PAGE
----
Annie and the Beekeepers is a folk and country inspired trio that met at Berklee College of Music in December 2006. The members of Annie and the Beekeepers came to Berklee from across the country with different musical backgrounds – Annie Lynch is a self-taught guitarist and the Beekeepers’ principal singer and songwriter from Cape Cod; Ken Woodward is from Charlottesville and plays acoustic bass and sometimes stomps on a snare at the same time for fun; and Alexandra Spalding, who lends her beautiful voice to create the Beekeepers’ signature harmonies, grew up playing cello in orchestras in Northern California. Annie met Ken through various attempts to learn bluegrass and saw Alex playing in a Berklee Joni Mitchell ensemble. One brief rehearsal later, the group gathered in Ken's frigid basement apartment with producer and peer, Frank Charlton, for two days of recording. Though the work was never titled or released, those two days in December of 2006 gave birth to a band that would go on to build a reputation for their unique instrumentation and lyrics, evocative layered harmonies, and heartwarming live performances.
In the summer of 2007, Annie and the Beekeepers joined Grammy-nominated producer, Jack Gauthier, at his lakeside studio for the recording of their self-titled debut album, Annie Lynch and the Beekeepers. Creating arrangements for songs that Lynch had written months or years prior to the December 2006 session evolved into stronger collaborations, with Woodward and Lynch co-writing “The Bee Song.” The album was released in January of 2008 and has been played frequently on WERS Emerson Radio and WUMB Boston Radio, and earned fans at The Boston Globe and many other regional publications and blogs. Annie and the Beekeepers went on to play 2008’s Boston Folk Festival, CMJ and South By Southwest in 2009.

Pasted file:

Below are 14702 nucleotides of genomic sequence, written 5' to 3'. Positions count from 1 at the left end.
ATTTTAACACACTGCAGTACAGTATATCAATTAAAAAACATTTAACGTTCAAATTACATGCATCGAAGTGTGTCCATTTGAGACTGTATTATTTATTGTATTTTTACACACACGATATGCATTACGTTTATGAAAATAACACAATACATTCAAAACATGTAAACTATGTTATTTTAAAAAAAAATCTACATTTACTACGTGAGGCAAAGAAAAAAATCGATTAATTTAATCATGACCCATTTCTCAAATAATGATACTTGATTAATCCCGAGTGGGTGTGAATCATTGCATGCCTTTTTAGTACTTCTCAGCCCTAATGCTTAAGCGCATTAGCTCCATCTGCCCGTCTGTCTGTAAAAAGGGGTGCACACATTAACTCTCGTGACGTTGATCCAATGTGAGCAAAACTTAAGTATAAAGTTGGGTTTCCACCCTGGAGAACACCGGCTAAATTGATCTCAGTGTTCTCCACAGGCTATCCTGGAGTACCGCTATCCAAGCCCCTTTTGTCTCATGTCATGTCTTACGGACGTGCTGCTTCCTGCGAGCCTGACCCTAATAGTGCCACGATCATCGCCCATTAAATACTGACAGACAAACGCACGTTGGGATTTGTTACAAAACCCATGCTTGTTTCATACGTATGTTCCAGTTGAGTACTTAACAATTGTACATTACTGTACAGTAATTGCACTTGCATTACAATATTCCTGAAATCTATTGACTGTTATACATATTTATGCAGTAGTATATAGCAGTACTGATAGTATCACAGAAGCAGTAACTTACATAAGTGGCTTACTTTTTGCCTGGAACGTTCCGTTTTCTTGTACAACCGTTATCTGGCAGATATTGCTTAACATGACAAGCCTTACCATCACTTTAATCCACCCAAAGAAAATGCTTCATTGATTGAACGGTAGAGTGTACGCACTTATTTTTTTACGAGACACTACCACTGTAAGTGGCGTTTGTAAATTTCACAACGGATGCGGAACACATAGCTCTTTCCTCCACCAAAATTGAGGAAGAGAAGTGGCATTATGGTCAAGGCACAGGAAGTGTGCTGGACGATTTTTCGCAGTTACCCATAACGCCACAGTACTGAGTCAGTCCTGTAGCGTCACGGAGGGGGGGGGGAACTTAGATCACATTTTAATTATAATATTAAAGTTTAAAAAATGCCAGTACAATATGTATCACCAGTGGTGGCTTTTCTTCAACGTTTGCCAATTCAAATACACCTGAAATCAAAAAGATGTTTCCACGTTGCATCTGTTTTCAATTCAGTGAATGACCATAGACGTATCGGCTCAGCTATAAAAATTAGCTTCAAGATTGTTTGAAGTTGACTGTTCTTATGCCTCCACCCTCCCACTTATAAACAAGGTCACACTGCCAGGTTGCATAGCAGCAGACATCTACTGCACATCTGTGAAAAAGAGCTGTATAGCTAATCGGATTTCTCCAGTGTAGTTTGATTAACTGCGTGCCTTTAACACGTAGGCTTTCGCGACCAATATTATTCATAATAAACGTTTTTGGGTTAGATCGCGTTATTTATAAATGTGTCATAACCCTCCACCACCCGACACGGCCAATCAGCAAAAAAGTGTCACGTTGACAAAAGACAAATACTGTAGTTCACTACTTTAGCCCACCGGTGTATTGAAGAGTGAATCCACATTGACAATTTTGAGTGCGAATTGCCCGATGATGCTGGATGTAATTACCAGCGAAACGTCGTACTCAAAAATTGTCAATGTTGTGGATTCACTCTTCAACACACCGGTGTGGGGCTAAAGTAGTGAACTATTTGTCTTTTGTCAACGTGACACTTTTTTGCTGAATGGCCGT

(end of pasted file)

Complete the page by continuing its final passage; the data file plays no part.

Nearly a year after their debut’s release, Adrian Olsen, a friend and producer from Berklee, invited the band to use some studio time he had at Squid Hell in Jamaica Plain, MA. Without plans or expectations, the band laid down new songs and live favorites in what Lynch describes as "a one of the most gratifying creative moments we've shared." The songs recorded that afternoon would set the foundation for the Squid Hell Sessions EP, and in the winter of 2009, the band finished recording at Garth Stevenson’s home-studio in Brooklyn. The group produced the work with the help of Stevenson, Olsen, and Kyle Vandekerkhoff. Woodward says of the process, “The recording experience was in many ways similar to what this record is about. Squid Hell Sessions is about facing life's suffering, confronting that pain, and ultimately passing through it. The sounds on this record are dark, rich, and deeply satisfying.” Lynch concludes, “Though the EP contains a lot of sorrowful emotion, it is, in essence, a celebration of music as a positive outlet. There is something strangely comforting in the sharing of one's hardships. Though we all know that each person feels pain, having songs in our lives that reflect these common emotions help us to feel a sense of unity in the times when we need that the most.”
When the band first began playing together in living rooms and basements around Boston, the mysterious disappearance of bee colonies throughout the world was receiving a great deal of attention in the media. As the group built the foundations of their band in coffeehouses and clubs around the Northeast, the collapse of the bee colonies fascinated them and inspired their name. The Bee has long been a symbol for hard work and community, and the Beekeepers were inspired to preserve and promote those same qualities by way of music and their role in the music community. To that end, the songs on their first album, 2008’s Annie Lynch and the Beekeepers and the Squid Hell Sessions EP (May 12, 2009), are honest, collaborative efforts, drawing on the sounds of Joni Mitchell, Gillian Welch, Bob Dylan, and CSNY.